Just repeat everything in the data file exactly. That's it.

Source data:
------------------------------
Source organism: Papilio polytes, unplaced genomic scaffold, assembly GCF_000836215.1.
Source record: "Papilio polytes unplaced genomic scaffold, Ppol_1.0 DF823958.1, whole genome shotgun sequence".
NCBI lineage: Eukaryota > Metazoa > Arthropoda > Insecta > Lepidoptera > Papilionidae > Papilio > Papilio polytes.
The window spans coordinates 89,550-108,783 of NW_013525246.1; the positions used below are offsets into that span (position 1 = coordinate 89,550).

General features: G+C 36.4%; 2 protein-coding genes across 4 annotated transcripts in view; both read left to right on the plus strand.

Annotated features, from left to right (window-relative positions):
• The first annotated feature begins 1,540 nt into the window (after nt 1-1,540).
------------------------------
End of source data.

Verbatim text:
Source organism: Papilio polytes, unplaced genomic scaffold, assembly GCF_000836215.1.
Source record: "Papilio polytes unplaced genomic scaffold, Ppol_1.0 DF823958.1, whole genome shotgun sequence".
NCBI lineage: Eukaryota > Metazoa > Arthropoda > Insecta > Lepidoptera > Papilionidae > Papilio > Papilio polytes.
The window spans coordinates 89,550-108,783 of NW_013525246.1; the positions used below are offsets into that span (position 1 = coordinate 89,550).

General features: G+C 36.4%; 2 protein-coding genes across 4 annotated transcripts in view; both read left to right on the plus strand.

Annotated features, from left to right (window-relative positions):
• The first annotated feature begins 1,540 nt into the window (after nt 1-1,540).